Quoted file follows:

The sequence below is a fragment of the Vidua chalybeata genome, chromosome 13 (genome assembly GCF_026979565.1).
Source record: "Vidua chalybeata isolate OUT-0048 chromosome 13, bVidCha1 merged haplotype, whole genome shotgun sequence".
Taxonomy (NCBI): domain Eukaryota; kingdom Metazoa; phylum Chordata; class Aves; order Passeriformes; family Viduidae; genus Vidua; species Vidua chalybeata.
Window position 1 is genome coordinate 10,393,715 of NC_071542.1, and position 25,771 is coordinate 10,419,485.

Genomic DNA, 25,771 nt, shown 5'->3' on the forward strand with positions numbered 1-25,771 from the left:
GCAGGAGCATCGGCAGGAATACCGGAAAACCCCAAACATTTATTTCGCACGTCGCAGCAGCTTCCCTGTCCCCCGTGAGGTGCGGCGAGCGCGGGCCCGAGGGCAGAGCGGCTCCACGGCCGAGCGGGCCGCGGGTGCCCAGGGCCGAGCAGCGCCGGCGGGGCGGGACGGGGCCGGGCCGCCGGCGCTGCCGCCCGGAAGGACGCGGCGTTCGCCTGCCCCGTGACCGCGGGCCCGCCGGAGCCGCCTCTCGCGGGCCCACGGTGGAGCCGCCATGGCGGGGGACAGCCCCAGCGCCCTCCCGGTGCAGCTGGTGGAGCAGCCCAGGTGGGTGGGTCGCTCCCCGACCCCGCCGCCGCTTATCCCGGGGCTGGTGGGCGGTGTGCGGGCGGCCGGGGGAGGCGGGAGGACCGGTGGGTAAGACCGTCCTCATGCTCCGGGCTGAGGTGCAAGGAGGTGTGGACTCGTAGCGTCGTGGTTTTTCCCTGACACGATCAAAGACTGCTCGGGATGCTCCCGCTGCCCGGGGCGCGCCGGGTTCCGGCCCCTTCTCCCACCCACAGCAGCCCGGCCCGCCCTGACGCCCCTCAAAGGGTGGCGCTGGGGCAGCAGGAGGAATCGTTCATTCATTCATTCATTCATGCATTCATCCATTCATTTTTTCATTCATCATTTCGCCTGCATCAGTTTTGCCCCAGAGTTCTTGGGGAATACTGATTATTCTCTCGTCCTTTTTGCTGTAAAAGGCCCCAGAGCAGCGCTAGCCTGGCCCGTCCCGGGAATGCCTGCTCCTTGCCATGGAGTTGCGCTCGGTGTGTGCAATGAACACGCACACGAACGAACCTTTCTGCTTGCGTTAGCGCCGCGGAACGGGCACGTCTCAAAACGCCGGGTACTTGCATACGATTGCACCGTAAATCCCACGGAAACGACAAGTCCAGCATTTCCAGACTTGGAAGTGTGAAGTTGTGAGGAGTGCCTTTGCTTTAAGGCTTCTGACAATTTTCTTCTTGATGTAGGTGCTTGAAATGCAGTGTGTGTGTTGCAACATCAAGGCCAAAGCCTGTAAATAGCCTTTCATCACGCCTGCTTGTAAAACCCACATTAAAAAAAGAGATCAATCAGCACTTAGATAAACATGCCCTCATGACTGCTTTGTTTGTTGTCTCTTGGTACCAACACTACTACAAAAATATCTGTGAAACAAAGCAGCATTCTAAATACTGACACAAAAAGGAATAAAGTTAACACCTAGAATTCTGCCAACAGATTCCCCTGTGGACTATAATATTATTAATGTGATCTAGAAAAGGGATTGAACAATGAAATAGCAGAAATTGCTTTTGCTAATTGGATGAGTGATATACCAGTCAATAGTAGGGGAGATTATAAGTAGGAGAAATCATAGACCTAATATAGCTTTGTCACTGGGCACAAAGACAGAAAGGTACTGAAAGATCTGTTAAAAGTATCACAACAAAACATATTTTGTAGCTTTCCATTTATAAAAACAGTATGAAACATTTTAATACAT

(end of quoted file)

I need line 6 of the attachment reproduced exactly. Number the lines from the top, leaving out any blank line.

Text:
GCAGGAGCATCGGCAGGAATACCGGAAAACCCCAAACATTTATTTCGCACGTCGCAGCAGCTTCCCTGTCCCCCGTGAGGTGCGGCGAGCGCGGGCCCGAGGGCAGAGCGGCTCCACGGCCGAGCGGGCCGCGGGTGCCCAGGGCCGAGCAGCGCCGGCGGGGCGGGACGGGGCCGGGCCGCCGGCGCTGCCGCCCGGAAGGACGCGGCGTTCGCCTGCCCCGTGACCGCGGGCCCGCCGGAGCCGCCTCTCGCGGGCCCACGGTGGAGCCGCCATGGCGGGGGACAGCCCCAGCGCCCTCCCGGTGCAGCTGGTGGAGCAGCCCAGGTGGGTGGGTCGCTCCCCGACCCCGCCGCCGCTTATCCCGGGGCTGGTGGGCGGTGTGCGGGCGGCCGGGGGAGGCGGGAGGACCGGTGGGTAAGACCGTCCTCATGCTCCGGGCTGAGGTGCAAGGAGGTGTGGACTCGTAGCGTCGTGGTTTTTCCCTGACACGATCAAAGACTGCTCGGGATGCTCCCGCTGCCCGGGGCGCGCCGGGTTCCGGCCCCTTCTCCCACCCACAGCAGCCCGGCCCGCCCTGACGCCCCTCAAAGGGTGGCGCTGGGGCAGCAGGAGGAATCGTTCATTCATTCATTCATTCATGCATTCATCCATTCATTTTTTCATTCATCATTTCGCCTGCATCAGTTTTGCCCCAGAGTTCTTGGGGAATACTGATTATTCTCTCGTCCTTTTTGCTGTAAAAGGCCCCAGAGCAGCGCTAGCCTGGCCCGTCCCGGGAATGCCTGCTCCTTGCCATGGAGTTGCGCTCGGTGTGTGCAATGAACACGCACACGAACGAACCTTTCTGCTTGCGTTAGCGCCGCGGAACGGGCACGTCTCAAAACGCCGGGTACTTGCATACGATTGCACCGTAAATCCCACGGAAACGACAAGTCCAGCATTTCCAGACTTGGAAGTGTGAAGTTGTGAGGAGTGCCTTTGCTTTAAGGCTTCTGACAATTTTCTTCTTGATGTAGGTGCTTGAAATGCAGTGTGTGTGTTGCAACATCAAGGCCAAAGCCTGTAAATAGCCTTTCATCACGCCTGCTTGTAAAACCCACATTAAAAAAAGAGATCAATCAGCACTTAGATAAACATGCCCTCATGACTGCTTTGTTTGTTGTCTCTTGGTACCAACACTACTACAAAAATATCTGTGAAACAAAGCAGCATTCTAAATACTGACACAAAAAGGAATAAAGTTAACACCTAGAATTCTGCCAACAGATTCCCCTGTGGACTATAATATTATTAATGTGATCTAGAAAAGGGATTGAACAATGAAATAGCAGAAATTGCTTTTGCTAATTGGATGAGTGATATACCAGTCAATAGTAGGGGAGATTATAAGTAGGAGAAATCATAGACCTAATATAGCTTTGTCACTGGGCACAAAGACAGAAAGGTACTGAAAGATCTGTTAAAAGTATCACAACAAAACATATTTTGTAGCTTTCCATTTATAAAAACAGTATGAAACATTTTAATACAT